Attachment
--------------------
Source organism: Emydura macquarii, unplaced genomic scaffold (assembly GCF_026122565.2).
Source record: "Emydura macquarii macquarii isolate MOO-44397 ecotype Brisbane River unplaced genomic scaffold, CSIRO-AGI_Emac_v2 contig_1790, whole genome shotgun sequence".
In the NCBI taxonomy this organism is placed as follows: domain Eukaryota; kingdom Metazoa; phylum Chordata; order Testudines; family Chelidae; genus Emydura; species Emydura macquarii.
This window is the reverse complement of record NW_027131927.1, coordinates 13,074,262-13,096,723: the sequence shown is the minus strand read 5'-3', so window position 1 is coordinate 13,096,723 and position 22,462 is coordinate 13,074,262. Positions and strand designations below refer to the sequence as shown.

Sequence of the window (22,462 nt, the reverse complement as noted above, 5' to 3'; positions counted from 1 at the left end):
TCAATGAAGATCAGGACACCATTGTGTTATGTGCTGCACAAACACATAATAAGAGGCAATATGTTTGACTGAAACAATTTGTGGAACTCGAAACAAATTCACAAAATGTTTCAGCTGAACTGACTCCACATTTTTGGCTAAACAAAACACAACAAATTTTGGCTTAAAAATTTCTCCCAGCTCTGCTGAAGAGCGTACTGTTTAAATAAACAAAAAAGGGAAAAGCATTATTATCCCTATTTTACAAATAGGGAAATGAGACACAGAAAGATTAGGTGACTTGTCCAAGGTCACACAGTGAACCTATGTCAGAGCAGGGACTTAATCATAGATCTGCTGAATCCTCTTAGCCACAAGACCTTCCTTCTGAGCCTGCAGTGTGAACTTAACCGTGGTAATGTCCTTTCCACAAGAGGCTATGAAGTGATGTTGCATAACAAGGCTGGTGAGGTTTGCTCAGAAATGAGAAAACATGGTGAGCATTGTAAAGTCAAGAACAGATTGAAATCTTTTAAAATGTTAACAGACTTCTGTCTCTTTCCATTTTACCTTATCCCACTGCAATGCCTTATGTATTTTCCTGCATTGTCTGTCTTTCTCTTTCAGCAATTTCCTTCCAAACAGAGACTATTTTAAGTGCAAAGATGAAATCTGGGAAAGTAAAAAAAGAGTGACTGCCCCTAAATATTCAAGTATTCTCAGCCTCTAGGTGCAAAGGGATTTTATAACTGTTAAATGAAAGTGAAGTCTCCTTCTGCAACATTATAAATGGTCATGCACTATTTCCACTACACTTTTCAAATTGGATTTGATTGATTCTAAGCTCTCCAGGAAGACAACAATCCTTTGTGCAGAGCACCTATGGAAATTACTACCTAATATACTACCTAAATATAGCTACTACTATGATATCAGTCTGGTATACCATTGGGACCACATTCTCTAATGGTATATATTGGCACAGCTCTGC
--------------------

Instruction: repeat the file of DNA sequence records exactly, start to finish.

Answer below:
Source organism: Emydura macquarii, unplaced genomic scaffold (assembly GCF_026122565.2).
Source record: "Emydura macquarii macquarii isolate MOO-44397 ecotype Brisbane River unplaced genomic scaffold, CSIRO-AGI_Emac_v2 contig_1790, whole genome shotgun sequence".
In the NCBI taxonomy this organism is placed as follows: domain Eukaryota; kingdom Metazoa; phylum Chordata; order Testudines; family Chelidae; genus Emydura; species Emydura macquarii.
This window is the reverse complement of record NW_027131927.1, coordinates 13,074,262-13,096,723: the sequence shown is the minus strand read 5'-3', so window position 1 is coordinate 13,096,723 and position 22,462 is coordinate 13,074,262. Positions and strand designations below refer to the sequence as shown.

Sequence of the window (22,462 nt, the reverse complement as noted above, 5' to 3'; positions counted from 1 at the left end):
TCAATGAAGATCAGGACACCATTGTGTTATGTGCTGCACAAACACATAATAAGAGGCAATATGTTTGACTGAAACAATTTGTGGAACTCGAAACAAATTCACAAAATGTTTCAGCTGAACTGACTCCACATTTTTGGCTAAACAAAACACAACAAATTTTGGCTTAAAAATTTCTCCCAGCTCTGCTGAAGAGCGTACTGTTTAAATAAACAAAAAAGGGAAAAGCATTATTATCCCTATTTTACAAATAGGGAAATGAGACACAGAAAGATTAGGTGACTTGTCCAAGGTCACACAGTGAACCTATGTCAGAGCAGGGACTTAATCATAGATCTGCTGAATCCTCTTAGCCACAAGACCTTCCTTCTGAGCCTGCAGTGTGAACTTAACCGTGGTAATGTCCTTTCCACAAGAGGCTATGAAGTGATGTTGCATAACAAGGCTGGTGAGGTTTGCTCAGAAATGAGAAAACATGGTGAGCATTGTAAAGTCAAGAACAGATTGAAATCTTTTAAAATGTTAACAGACTTCTGTCTCTTTCCATTTTACCTTATCCCACTGCAATGCCTTATGTATTTTCCTGCATTGTCTGTCTTTCTCTTTCAGCAATTTCCTTCCAAACAGAGACTATTTTAAGTGCAAAGATGAAATCTGGGAAAGTAAAAAAAGAGTGACTGCCCCTAAATATTCAAGTATTCTCAGCCTCTAGGTGCAAAGGGATTTTATAACTGTTAAATGAAAGTGAAGTCTCCTTCTGCAACATTATAAATGGTCATGCACTATTTCCACTACACTTTTCAAATTGGATTTGATTGATTCTAAGCTCTCCAGGAAGACAACAATCCTTTGTGCAGAGCACCTATGGAAATTACTACCTAATATACTACCTAAATATAGCTACTACTATGATATCAGTCTGGTATACCATTGGGACCACATTCTCTAATGGTATATATTGGCACAGCTCTGC